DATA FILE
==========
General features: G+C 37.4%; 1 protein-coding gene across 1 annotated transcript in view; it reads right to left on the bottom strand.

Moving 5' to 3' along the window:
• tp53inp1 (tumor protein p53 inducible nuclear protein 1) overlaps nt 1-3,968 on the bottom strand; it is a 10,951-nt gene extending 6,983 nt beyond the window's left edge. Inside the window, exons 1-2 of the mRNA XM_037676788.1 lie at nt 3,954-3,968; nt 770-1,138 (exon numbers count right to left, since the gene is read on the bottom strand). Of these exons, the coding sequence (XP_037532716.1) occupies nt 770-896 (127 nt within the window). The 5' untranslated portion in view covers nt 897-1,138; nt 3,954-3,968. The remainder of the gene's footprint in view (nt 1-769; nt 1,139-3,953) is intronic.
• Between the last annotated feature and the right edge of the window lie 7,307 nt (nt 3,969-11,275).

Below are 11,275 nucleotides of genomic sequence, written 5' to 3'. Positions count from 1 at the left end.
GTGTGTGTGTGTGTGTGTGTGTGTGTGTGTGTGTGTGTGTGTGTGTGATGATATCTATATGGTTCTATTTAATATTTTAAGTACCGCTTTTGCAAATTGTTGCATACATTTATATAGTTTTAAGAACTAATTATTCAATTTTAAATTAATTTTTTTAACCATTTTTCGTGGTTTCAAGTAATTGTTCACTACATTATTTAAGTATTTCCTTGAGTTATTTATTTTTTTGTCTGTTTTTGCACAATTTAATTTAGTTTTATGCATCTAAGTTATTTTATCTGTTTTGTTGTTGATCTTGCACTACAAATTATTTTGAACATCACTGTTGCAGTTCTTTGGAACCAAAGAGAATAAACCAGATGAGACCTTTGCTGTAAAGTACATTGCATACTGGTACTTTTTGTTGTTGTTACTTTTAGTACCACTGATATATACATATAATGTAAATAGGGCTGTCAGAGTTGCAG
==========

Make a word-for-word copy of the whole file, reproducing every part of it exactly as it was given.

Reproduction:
General features: G+C 37.4%; 1 protein-coding gene across 1 annotated transcript in view; it reads right to left on the bottom strand.

Moving 5' to 3' along the window:
• tp53inp1 (tumor protein p53 inducible nuclear protein 1) overlaps nt 1-3,968 on the bottom strand; it is a 10,951-nt gene extending 6,983 nt beyond the window's left edge. Inside the window, exons 1-2 of the mRNA XM_037676788.1 lie at nt 3,954-3,968; nt 770-1,138 (exon numbers count right to left, since the gene is read on the bottom strand). Of these exons, the coding sequence (XP_037532716.1) occupies nt 770-896 (127 nt within the window). The 5' untranslated portion in view covers nt 897-1,138; nt 3,954-3,968. The remainder of the gene's footprint in view (nt 1-769; nt 1,139-3,953) is intronic.
• Between the last annotated feature and the right edge of the window lie 7,307 nt (nt 3,969-11,275).

Below are 11,275 nucleotides of genomic sequence, written 5' to 3'. Positions count from 1 at the left end.
GTGTGTGTGTGTGTGTGTGTGTGTGTGTGTGTGTGTGTGTGTGTGTGATGATATCTATATGGTTCTATTTAATATTTTAAGTACCGCTTTTGCAAATTGTTGCATACATTTATATAGTTTTAAGAACTAATTATTCAATTTTAAATTAATTTTTTTAACCATTTTTCGTGGTTTCAAGTAATTGTTCACTACATTATTTAAGTATTTCCTTGAGTTATTTATTTTTTTGTCTGTTTTTGCACAATTTAATTTAGTTTTATGCATCTAAGTTATTTTATCTGTTTTGTTGTTGATCTTGCACTACAAATTATTTTGAACATCACTGTTGCAGTTCTTTGGAACCAAAGAGAATAAACCAGATGAGACCTTTGCTGTAAAGTACATTGCATACTGGTACTTTTTGTTGTTGTTACTTTTAGTACCACTGATATATACATATAATGTAAATAGGGCTGTCAGAGTTGCAG